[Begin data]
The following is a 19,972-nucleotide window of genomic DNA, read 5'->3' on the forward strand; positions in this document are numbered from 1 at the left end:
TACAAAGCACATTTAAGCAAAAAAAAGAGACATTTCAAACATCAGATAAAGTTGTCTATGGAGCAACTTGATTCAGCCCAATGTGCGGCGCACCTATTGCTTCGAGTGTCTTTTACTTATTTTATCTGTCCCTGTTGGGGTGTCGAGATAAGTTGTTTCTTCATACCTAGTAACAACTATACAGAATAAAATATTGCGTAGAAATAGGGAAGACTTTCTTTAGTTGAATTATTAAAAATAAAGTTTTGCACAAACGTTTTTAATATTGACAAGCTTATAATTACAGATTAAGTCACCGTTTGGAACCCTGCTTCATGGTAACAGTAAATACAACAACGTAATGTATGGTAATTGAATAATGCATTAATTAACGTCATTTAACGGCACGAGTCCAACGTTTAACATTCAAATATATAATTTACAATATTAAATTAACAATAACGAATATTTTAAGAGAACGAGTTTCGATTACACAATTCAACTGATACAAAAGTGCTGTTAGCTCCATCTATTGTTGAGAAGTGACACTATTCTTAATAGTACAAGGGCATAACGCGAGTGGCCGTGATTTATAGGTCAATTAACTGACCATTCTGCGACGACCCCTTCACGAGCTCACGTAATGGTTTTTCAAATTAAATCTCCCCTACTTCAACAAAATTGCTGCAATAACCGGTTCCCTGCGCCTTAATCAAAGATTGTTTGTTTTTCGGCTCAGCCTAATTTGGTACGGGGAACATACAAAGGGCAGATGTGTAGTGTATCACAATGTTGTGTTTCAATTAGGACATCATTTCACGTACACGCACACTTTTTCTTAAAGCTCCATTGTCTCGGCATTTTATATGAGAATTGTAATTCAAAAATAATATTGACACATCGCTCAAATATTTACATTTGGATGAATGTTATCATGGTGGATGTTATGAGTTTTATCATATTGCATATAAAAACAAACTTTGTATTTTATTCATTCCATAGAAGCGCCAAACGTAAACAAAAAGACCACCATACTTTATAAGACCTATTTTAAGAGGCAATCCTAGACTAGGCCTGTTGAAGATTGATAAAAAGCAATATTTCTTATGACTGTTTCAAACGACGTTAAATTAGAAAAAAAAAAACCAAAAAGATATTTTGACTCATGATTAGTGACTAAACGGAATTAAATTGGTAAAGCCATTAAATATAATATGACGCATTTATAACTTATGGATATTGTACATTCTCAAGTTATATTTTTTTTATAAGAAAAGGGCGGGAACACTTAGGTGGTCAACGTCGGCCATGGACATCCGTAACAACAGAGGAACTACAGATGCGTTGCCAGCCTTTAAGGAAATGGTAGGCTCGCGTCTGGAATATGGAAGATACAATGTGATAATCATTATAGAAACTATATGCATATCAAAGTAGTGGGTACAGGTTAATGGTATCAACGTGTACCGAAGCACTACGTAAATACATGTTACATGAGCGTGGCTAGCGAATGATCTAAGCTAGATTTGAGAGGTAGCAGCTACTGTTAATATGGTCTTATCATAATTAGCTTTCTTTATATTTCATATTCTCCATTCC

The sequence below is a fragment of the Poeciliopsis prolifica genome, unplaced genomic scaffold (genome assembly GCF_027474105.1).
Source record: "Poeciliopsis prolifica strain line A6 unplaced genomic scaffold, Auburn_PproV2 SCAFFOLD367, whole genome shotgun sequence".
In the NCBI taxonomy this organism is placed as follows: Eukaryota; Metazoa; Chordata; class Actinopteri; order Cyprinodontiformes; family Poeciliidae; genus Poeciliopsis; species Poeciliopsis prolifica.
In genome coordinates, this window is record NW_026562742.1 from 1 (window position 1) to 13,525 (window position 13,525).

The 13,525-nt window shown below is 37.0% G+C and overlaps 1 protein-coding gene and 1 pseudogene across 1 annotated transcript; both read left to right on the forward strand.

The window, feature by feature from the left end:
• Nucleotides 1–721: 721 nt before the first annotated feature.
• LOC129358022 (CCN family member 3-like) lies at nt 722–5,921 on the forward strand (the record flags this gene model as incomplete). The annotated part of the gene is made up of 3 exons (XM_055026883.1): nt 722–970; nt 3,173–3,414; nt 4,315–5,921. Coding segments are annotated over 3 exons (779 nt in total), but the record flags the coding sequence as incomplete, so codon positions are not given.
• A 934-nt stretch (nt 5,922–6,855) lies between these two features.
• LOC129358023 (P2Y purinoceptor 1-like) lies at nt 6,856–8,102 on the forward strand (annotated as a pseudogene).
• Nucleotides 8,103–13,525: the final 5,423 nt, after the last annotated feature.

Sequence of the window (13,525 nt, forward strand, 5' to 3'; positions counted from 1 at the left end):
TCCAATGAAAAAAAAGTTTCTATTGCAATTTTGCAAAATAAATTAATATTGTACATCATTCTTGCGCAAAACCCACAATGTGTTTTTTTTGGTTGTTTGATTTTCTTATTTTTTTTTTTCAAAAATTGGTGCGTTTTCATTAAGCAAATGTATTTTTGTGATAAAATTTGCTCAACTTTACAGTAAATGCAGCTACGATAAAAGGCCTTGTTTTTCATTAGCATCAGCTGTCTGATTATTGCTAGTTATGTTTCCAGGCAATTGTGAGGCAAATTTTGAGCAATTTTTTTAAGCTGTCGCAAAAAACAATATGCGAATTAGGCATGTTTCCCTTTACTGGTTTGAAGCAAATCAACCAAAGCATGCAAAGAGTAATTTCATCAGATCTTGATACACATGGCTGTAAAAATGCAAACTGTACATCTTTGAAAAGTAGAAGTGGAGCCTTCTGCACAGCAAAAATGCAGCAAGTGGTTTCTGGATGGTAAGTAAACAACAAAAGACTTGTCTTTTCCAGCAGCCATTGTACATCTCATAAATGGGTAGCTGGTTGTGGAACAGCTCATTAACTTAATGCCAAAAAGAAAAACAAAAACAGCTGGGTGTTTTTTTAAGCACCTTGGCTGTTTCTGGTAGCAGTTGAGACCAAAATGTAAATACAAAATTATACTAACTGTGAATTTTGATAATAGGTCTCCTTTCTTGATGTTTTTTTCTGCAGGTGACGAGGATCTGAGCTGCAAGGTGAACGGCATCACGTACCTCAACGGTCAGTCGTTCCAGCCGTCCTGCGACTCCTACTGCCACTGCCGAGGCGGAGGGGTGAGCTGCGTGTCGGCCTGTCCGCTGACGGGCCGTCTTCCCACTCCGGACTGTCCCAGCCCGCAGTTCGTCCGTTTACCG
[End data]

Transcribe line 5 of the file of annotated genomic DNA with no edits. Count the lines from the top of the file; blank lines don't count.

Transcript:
In the NCBI taxonomy this organism is placed as follows: Eukaryota; Metazoa; Chordata; class Actinopteri; order Cyprinodontiformes; family Poeciliidae; genus Poeciliopsis; species Poeciliopsis prolifica.